Heavy restoration of the sensitive ecosystem at Uplands Park continued with help from École Willows elementary school students.
November is an ideal time for tree planting and invasive removals and throughout the month, students all the way from Kindergarten to Grade 5 visited to work on the park. It’s the fourth year of the school participating in the project with Uplands Park’s fearless stewards, Margaret Lidkea and Wylie Thomas, who have been instrumental in helping restore the park in partnership with the District of Oak Bay.
“In all we planted more than 2,500 plants sourced locally through Saanich Native Plants and sowed many hundreds of thousands of seeds collected from the park,” Thomas said.
While there is great promise showed, including surprising growth of the endangered plant Graceful cinquefoil, there is still much work ahead to restore one of the most endangered ecosystems in Canada, Lidkea said.
The biggest thing we can teach students is that they can make a difference, she added.
“Students have removed invasive English ivy and other invasive plants, and then planted native species around a surviving 250-year-old Garry oak tree … a grandparent tree,” Lidkea said. “And now that the underbrush and Norway maple canopy is out, we’re finding Scotch broom babies growing that must go back 20-plus years.”
Parts of the area were plowed in the mid 1800s to grow grain for cattle (and likely vegetables) for the soldiers at Fort Victoria. Then it was left fallow. There’s even a 1920s photo in Oak Bay Archives showing the plowed field. In moved popular plants that early Uplands residents imported from England, such as English holly, One-seed Hawthorn, European ash, Norway and Sycamore maple, Thomas said.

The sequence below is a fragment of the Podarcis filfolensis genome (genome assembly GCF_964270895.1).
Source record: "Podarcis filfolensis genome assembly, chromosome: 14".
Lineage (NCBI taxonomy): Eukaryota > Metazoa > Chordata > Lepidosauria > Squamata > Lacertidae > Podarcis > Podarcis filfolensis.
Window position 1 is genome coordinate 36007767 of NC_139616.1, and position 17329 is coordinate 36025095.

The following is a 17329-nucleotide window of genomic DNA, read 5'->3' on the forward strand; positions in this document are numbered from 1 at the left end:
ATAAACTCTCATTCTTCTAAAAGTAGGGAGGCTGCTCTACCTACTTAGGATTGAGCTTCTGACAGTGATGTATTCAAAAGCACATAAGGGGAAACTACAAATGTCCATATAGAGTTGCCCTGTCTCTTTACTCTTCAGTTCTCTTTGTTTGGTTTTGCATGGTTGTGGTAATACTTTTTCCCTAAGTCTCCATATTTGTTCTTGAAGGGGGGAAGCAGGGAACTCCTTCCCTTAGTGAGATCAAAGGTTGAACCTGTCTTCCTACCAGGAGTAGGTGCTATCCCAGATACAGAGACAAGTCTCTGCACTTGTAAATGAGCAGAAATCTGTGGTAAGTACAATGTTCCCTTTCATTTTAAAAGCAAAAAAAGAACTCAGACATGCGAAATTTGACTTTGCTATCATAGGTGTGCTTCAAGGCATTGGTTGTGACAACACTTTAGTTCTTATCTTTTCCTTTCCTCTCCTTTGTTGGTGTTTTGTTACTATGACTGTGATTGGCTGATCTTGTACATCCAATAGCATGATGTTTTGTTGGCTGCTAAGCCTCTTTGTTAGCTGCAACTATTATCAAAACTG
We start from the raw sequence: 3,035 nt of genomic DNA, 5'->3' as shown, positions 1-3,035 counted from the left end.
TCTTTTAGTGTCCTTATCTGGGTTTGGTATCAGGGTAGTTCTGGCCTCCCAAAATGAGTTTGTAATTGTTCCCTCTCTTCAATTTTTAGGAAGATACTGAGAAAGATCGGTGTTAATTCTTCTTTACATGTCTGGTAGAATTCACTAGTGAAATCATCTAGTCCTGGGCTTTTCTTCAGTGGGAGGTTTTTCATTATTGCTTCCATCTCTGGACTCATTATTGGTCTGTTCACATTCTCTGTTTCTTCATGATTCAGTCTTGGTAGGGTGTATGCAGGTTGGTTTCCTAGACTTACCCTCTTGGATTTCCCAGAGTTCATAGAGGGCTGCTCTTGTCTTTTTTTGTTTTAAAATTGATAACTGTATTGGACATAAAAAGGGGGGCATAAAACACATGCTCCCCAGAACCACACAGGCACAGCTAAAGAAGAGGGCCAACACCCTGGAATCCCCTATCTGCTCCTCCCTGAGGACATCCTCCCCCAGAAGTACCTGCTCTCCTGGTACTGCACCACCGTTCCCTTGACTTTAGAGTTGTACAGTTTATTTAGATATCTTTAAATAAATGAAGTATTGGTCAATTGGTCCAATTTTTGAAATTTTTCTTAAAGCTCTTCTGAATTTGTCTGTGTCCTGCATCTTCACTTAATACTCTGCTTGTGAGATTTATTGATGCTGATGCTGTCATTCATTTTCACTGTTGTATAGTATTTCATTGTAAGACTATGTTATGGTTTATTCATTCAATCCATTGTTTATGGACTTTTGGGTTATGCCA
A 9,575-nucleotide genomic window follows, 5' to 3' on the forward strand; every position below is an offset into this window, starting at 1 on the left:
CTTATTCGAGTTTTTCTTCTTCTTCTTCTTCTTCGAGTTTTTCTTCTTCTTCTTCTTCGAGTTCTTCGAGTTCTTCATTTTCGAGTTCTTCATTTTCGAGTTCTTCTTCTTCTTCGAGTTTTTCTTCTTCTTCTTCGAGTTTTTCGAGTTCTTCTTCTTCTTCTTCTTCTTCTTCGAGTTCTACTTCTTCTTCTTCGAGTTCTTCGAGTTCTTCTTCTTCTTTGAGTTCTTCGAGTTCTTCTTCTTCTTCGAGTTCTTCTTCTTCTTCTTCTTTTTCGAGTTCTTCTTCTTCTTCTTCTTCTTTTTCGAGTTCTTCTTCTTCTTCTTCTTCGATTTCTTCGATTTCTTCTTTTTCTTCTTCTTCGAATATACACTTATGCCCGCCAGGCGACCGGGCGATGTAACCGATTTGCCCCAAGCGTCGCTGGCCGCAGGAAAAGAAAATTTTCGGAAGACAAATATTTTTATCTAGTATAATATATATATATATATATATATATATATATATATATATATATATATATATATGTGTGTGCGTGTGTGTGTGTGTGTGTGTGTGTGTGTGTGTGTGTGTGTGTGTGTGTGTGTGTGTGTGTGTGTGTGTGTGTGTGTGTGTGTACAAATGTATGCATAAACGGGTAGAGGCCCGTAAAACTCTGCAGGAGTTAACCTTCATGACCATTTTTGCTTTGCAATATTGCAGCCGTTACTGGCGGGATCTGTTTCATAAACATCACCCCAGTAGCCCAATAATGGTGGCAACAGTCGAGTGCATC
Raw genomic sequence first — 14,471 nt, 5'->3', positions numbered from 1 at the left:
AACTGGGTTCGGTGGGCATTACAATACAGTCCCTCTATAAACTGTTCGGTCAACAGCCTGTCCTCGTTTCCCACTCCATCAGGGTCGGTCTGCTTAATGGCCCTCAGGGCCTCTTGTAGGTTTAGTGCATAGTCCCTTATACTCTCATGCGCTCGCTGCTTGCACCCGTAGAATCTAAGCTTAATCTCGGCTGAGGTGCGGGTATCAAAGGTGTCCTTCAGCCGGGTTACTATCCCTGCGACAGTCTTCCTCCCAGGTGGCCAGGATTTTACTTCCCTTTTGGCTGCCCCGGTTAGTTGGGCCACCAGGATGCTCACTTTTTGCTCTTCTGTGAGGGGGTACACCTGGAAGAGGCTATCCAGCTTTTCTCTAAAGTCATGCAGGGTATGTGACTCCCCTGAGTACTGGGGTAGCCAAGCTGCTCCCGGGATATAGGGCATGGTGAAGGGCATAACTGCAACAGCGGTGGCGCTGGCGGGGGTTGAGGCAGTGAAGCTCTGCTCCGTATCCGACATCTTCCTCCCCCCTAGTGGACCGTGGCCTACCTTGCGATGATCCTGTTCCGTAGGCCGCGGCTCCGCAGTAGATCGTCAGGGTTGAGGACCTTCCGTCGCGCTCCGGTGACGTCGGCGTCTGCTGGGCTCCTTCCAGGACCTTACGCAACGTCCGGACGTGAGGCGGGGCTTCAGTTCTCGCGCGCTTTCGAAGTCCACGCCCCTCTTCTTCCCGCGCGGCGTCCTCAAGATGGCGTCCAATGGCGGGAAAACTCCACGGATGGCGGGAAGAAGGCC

“The understory was so dense and dark that little other than invasive Daphne (also known as Spurge Laurel) and English ivy survived,” Thomas said.
Lidkea calls the Daphne Laurel a toxic, stinky rat food plant. Yes there are rats in Uplands.
“These plants support rats and very few native animals,” Lidkea added.
This past week Oak Bay Parks planted four Garry oak trees (with Willows student help) and over $5,000 worth of native plants. Oak Bay purchased three of the oaklings while Sally Hallam’s kindergarten class from last year raised money from their Kindness of Trees calendar to pay for the fourth.
Some of the native species planted include: Nodding onion; Great Camas; Western buttercup; Red columbine; Woolly sunflower; Large-Leafed avens; Graceful cinquefoil; Sea blush; Shooting stars; Douglas’ Aster; Fool’s onion; and a mix of native sedges (grass-like plants); tall Oregon grape and Mock orange.